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First Report of Paramyrothecium roridum Causing Myrothecium Leaf Spot on Soybean in Africa

Haudenshield, J. S., Pawlowski, M., Miranda, C., Hartman, G. L.
Plant disease 2018 v.102 no.12 pp. 2638
DNA, DNA primers, Myrothecium roridum, boxes (containers), conidia, cultivars, culture media, fungi, hosts, internal transcribed spacers, leaf spot, leaves, mycelium, pH, pathogenicity, pathogens, polymerase chain reaction, sodium chloride, sodium hypochlorite, soybeans, sporodochia, Ghana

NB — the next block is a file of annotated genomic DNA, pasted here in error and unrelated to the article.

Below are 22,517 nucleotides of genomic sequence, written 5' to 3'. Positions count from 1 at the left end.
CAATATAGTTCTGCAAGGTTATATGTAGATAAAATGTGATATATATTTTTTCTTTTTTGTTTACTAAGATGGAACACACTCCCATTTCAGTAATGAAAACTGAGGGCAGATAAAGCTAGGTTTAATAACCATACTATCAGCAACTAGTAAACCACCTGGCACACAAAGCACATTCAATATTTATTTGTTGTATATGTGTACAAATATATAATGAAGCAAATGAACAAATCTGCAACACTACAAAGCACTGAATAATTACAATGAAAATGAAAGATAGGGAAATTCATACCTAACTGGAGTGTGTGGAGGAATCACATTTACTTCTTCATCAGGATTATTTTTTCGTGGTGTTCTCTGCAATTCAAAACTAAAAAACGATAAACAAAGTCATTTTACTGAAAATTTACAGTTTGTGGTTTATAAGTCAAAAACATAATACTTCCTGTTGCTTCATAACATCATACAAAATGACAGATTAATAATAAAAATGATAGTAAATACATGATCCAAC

Myrothecium leaf spot, caused by Paramyrothecium roridum (Tode) L. Lombard & Crous (Basionym Myrothecium roridum), has been reported on a wide range of plants (Farr and Rossman 2018) including soybeans in the United States (Miller and Roy 1982). To our knowledge, this fungus has not been reported on soybeans grown in Africa. In November 2016, collections of leaves with leaf spots symptoms from three different fields near Tamale, Ghana, in the Northern Region were sent for identification to the USDA-ARS Soybean Disease and Pest Laboratory, Urbana, IL. Leaf spots had dark edges and somewhat lighter centers ranging from 0.3 to 1 cm in diameter. In the leaf spots were scattered dark stoma, each 40 to 70 µm wide (n = 50), observed on collected samples. Infected leaf tissue was cut into 2- to 3-mm pieces and surface disinfested with 0.5% NaOCl for 1 min, followed by three rinses with sterile deionized water. Tissue samples were plated on potato dextrose agar (PDA) and incubated at 25°C in the dark for 10 days. The isolates were white with dark green to black stroma. The conidia developed from sporodochial conidiomata and were aseptate, hyaline and 5 (to 7.6) to 10 µm × 1 (to 2.2) to 3 µm (n = 50). Morphologically, the fungus appeared to be P. roridum (Lombard et al. 2016). Pathogenicity was completed by inoculating detached leaflets of soybean cultivar Williams 82 with 1-cm² plugs cut from the margins of 3-day-old PDA cultures. Detached leaves were incubated inside clamshell containers and incubated with a 12-h light/dark cycle for 7 days. Symptoms appeared at 3 days postinoculation as necrotic brown spots with a dark border and a chlorotic halo. Dark green clusters of conidiomata were inside the necrotic lesion. The pathogen was reisolated and cultured for 7 days on PDA and appeared morphologically to be the same fungus. To further confirm the pathogen, mycelia of less than 1 cm² was excised from a representative culture. DNA was released from the mycelia by disruption in Lysing Matrix A and CLS-Y solution, as provided by the FastDNA Spin Kit (MP Biomedicals, Solon, OH). Disruption was accomplished in a FastPrep-24 lemniscate homogenizer (MP Biomedicals) for 40 s at a speed of 6 m/s. DNA was extracted as instructed by the manufacturer. The resulting eluates were diluted 10-fold with 5 mM tris, pH 8, containing 1 mM NaCl. Five microliter subsamples were subjected to PCR using LSU (LR5, 5′-TCCTGAGGGAAACTTCG-3′; LSU1Fd, 5′-GRATCAGGTAGGRATACCCG-3′) and ITS (ITS4, 5′-TCCTCCGCTTATTGATATGC-3′; ITS5, 5′-GGAAGTAAAAGTCGTAACAAGG-3′) primers, which produced amplicons (900 and 577 bp) that were purified using the Qiaquick PCR Cleanup Kit (Qiagen, Germantown, MD) and delivered to a core facility for Sanger sequencing, using the same primers. The two top-scoring BLAST hits for the LSU region (GenBank accession MH379146) had 96% coverage and 98% identity to P. roridum (M. roridum). The three top BLAST hits for the ITS1 region (GenBank accession MH379145) had 100% coverage and 99% identity for P. roridum, Myrothecium sp., and P. roridum (M. roridum). This is the first confirmed report of P. roridum causing leaf spot on soybean in Africa, although the fungus occurs on other hosts in Africa. The distribution of the pathogen on soybean in the United States is not known.